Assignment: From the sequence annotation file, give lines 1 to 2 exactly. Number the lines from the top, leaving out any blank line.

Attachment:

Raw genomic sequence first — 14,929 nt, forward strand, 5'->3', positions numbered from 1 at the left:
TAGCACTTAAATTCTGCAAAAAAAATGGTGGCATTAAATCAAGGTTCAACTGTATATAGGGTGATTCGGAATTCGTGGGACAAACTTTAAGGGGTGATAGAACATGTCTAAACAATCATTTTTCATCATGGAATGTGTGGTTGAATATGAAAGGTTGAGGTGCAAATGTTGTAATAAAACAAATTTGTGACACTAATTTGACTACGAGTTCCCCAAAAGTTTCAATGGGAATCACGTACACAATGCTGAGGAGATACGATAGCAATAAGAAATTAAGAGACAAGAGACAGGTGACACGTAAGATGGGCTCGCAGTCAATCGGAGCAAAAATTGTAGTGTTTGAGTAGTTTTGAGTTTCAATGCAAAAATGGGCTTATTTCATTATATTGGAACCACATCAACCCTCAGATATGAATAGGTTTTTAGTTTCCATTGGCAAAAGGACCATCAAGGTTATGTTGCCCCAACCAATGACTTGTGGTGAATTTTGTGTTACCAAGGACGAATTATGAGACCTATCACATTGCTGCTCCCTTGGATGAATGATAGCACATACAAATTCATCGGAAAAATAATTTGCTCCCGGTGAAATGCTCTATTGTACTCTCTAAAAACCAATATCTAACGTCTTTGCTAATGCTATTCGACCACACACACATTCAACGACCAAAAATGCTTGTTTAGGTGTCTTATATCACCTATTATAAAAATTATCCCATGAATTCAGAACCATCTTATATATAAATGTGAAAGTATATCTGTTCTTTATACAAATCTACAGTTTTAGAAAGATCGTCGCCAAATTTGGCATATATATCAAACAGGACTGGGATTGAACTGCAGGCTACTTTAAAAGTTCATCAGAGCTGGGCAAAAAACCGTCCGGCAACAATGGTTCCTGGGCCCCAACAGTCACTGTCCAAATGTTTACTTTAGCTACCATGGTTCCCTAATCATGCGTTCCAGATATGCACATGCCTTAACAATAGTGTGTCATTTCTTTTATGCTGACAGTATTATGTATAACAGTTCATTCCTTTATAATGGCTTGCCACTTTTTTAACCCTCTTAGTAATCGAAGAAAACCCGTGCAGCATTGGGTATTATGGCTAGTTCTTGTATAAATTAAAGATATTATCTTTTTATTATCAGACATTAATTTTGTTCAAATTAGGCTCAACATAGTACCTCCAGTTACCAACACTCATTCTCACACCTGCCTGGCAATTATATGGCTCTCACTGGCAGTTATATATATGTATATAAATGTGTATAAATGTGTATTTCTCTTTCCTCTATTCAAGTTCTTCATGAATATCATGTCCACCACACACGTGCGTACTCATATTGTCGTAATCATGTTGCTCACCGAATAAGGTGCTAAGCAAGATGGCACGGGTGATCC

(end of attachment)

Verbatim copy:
Raw genomic sequence first — 14,929 nt, forward strand, 5'->3', positions numbered from 1 at the left:
TAGCACTTAAATTCTGCAAAAAAAATGGTGGCATTAAATCAAGGTTCAACTGTATATAGGGTGATTCGGAATTCGTGGGACAAACTTTAAGGGGTGATAGAACATGTCTAAACAATCATTTTTCATCATGGAATGTGTGGTTGAATATGAAAGGTTGAGGTGCAAATGTTGTAATAAAACAAATTTGTGACACTAATTTGACTACGAGTTCCCCAAAAGTTTCAATGGGAATCACGTACACAATGCTGAGGAGATACGATAGCAATAAGAAATTAAGAGACAAGAGACAGGTGACACGTAAGATGGGCTCGCAGTCAATCGGAGCAAAAATTGTAGTGTTTGAGTAGTTTTGAGTTTCAATGCAAAAATGGGCTTATTTCATTATATTGGAACCACATCAACCCTCAGATATGAATAGGTTTTTAGTTTCCATTGGCAAAAGGACCATCAAGGTTATGTTGCCCCAACCAATGACTTGTGGTGAATTTTGTGTTACCAAGGACGAATTATGAGACCTATCACATTGCTGCTCCCTTGGATGAATGATAGCACATACAAATTCATCGGAAAAATAATTTGCTCCCGGTGAAATGCTCTATTGTACTCTCTAAAAACCAATATCTAACGTCTTTGCTAATGCTATTCGACCACACACACATTCAACGACCAAAAATGCTTGTTTAGGTGTCTTATATCACCTATTATAAAAATTATCCCATGAATTCAGAACCATCTTATATATAAATGTGAAAGTATATCTGTTCTTTATACAAATCTACAGTTTTAGAAAGATCGTCGCCAAATTTGGCATATATATCAAACAGGACTGGGATTGAACTGCAGGCTACTTTAAAAGTTCATCAGAGCTGGGCAAAAAACCGTCCGGCAACAATGGTTCCTGGGCCCCAACAGTCACTGTCCAAATGTTTACTTTAGCTACCATGGTTCCCTAATCATGCGTTCCAGATATGCACATGCCTTAACAATAGTGTGTCATTTCTTTTATGCTGACAGTATTATGTATAACAGTTCATTCCTTTATAATGGCTTGCCACTTTTTTAACCCTCTTAGTAATCGAAGAAAACCCGTGCAGCATTGGGTATTATGGCTAGTTCTTGTATAAATTAAAGATATTATCTTTTTATTATCAGACATTAATTTTGTTCAAATTAGGCTCAACATAGTACCTCCAGTTACCAACACTCATTCTCACACCTGCCTGGCAATTATATGGCTCTCACTGGCAGTTATATATATGTATATAAATGTGTATAAATGTGTATTTCTCTTTCCTCTATTCAAGTTCTTCATGAATATCATGTCCACCACACACGTGCGTACTCATATTGTCGTAATCATGTTGCTCACCGAATAAGGTGCTAAGCAAGATGGCACGGGTGATCC